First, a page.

by Nina M. Riccio
It’s safe to say that when Herb Grant graduated from Springfield College in Massachusetts, he didn’t envision himself having a career in entertainment. In fact, Springfield was well known as a YMCA training school, and Grant followed the natural progression of many of Springfield’s graduates when, after 10 years in the Air Force, he became an outreach worker for the Stamford (Conn.) YMCA.
“I was hired largely to increase minority membership,” he recalled. “I hung out at parks, at beaches, anywhere the local kids would gather, and I got them to come to the ‘Y’ to swim and play basketball, and to provide counseling and information on how to obtain scholarships. It meant I had to get very involved with the community.”
Grant’s community connections eventually led to a job in business development with United Way, a job that proved to be a springboard for others in the corporate world. One of those positions was working in community relations and philanthropic giving for CBS Inc., where he worked for the legendary Dr. Peter Carl Goldmark, the man credited with recognizing the value of the LP record and making it marketable to the public. As it happened, Goldmark was a visiting professor of communication at Fairfield, and challenged Grant to complete all 36 credits (including a thesis) needed for his master’s in communication in a record-breaking two years.
“I was looking to broaden my career in business, and the Jesuits really challenged me to step up to the plate,” he recalled. “I loved the communication program because it meant working on multiple skills – writing, research, clarity, and focus, for example.”
Grant’s 37-year expertise in marketing and community relations gave him the confidence to tackle a whole new challenge in 2003 when his son Damon, a jazz vibraphone percussionist, left his year-long London gig and prepared to branch out on his own as a jazz performer. “He didn’t want to be known as a theatre performer,” said his father, who described Damon’s style as “a cross between Lionel Hampton and Tito Puente, with an Afro-Caribbean flair.” But knowing the pitfalls of the music industry and with the belief that he could shield Damon from them, he and his son formed a partnership: DMG and Associates. Herb manages the business, handling contracts, bookings, and negotiations for Damon and other artists, while Vice President Damon maintains control over his own artistic productions as well the events undertaken by the company. Herb’s wife, Brenda, is financial manager, and daughter Elise, with her degree in graphic design, has responsibility for design development.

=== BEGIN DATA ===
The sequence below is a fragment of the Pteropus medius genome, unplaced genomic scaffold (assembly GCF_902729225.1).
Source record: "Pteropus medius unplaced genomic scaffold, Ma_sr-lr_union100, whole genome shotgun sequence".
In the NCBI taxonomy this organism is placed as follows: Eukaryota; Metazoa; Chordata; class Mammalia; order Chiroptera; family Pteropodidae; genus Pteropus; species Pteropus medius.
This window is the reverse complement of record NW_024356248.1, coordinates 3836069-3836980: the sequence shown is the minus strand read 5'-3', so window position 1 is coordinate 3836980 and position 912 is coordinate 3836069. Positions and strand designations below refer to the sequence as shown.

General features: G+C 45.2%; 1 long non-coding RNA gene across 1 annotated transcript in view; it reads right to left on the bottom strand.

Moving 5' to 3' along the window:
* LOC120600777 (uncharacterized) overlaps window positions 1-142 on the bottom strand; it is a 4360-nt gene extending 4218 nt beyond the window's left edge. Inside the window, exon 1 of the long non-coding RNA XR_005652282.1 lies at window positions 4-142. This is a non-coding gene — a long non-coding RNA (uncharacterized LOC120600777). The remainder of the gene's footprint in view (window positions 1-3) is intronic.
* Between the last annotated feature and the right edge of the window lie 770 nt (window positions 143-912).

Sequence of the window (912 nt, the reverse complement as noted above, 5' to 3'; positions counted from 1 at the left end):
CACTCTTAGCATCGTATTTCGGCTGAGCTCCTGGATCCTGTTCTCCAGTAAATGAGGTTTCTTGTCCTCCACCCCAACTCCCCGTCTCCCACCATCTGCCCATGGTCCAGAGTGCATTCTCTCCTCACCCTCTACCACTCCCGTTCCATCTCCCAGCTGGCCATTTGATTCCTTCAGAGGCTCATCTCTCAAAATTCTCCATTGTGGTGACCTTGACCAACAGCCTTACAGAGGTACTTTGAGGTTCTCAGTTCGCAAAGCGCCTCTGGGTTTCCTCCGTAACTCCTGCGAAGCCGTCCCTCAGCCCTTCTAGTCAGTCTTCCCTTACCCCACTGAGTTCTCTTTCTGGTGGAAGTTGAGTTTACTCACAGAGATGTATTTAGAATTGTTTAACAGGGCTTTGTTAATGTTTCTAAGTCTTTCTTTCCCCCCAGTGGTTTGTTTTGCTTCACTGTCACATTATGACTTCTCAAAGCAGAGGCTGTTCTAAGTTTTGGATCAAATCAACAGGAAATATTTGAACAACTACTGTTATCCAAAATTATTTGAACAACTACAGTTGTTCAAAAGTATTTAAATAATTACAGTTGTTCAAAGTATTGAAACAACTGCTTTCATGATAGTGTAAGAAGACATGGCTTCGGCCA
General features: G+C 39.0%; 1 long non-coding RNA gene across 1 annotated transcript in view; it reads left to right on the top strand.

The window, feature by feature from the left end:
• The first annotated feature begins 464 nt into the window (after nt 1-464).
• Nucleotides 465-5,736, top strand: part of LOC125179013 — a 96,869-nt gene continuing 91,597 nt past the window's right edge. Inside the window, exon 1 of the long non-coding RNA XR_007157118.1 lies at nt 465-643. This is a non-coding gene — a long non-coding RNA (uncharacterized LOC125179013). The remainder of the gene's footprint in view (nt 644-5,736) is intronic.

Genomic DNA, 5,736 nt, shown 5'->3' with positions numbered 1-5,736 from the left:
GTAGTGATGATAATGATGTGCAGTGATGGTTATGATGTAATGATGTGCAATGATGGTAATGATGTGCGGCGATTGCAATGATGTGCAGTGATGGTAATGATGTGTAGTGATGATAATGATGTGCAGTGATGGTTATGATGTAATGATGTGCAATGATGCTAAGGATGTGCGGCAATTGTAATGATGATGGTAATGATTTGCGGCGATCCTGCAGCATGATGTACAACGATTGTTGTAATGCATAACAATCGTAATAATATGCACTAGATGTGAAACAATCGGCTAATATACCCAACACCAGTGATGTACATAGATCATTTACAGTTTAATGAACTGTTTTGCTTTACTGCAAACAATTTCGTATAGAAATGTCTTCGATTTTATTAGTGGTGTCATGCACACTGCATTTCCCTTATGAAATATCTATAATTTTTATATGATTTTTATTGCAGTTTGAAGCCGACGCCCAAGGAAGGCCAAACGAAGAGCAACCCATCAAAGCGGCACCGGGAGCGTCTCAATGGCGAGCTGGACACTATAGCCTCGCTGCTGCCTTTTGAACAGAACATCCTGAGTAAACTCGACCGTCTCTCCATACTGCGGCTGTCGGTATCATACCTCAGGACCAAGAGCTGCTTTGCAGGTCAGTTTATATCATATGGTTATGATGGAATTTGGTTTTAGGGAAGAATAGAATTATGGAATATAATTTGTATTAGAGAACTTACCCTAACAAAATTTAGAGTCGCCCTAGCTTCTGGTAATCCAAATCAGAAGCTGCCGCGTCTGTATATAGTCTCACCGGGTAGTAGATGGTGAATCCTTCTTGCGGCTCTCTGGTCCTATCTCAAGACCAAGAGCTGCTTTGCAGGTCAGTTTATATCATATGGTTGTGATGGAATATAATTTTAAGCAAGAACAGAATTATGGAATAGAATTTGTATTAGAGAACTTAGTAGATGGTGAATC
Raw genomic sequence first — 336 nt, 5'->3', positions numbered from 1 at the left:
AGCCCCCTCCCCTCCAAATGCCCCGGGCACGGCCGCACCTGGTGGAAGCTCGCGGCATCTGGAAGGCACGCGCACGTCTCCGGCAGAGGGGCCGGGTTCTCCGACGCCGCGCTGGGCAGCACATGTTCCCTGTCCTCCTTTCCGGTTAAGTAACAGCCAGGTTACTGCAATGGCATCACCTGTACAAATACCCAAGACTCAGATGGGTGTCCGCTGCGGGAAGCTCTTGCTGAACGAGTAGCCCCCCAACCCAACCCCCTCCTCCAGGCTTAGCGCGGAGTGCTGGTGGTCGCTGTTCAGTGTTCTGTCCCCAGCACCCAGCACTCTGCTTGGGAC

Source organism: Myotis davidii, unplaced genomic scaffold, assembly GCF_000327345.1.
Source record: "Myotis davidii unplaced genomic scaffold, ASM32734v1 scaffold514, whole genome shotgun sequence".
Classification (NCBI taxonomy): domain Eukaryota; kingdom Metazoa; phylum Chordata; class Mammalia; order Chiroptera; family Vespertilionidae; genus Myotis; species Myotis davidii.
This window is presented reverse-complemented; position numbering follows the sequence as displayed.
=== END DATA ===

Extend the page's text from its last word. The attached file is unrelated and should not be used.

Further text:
How’s it working out so far? “Damon has performed in Canada, where he opened for George Clinton. He’s also opened for Isaac Hayes and David Sanborn, and performed with John Mayer. He’s appeared at the Kennedy Center in Washington, D.C. He plays weekly at Webster Hall in New York and conducts music classes,” noted a pleased father.
Yet despite the work and commitment it takes to start a new company, community involvement has not been relegated to the back burner. Grant launched the Norwalk (Conn.) Jazz Festival in 2007, and was recently named 2010 MS Corporate Achiever by the National Multiple Sclerosis Society – one of only eight business leaders in Fairfield County to be so honored.
“They were looking for community achievers with healthcare experience,” explained Grant, who worked in administration in several hospitals during his long career. “There’s a new bill before the FDA to support a liquid medication as an alternative to the vast number of pills many patients must take daily, and I’ll be working with the Connecticut chapter to support it.” With Grant’s combination of experience and determination, he’s clearly the guy they want on their team.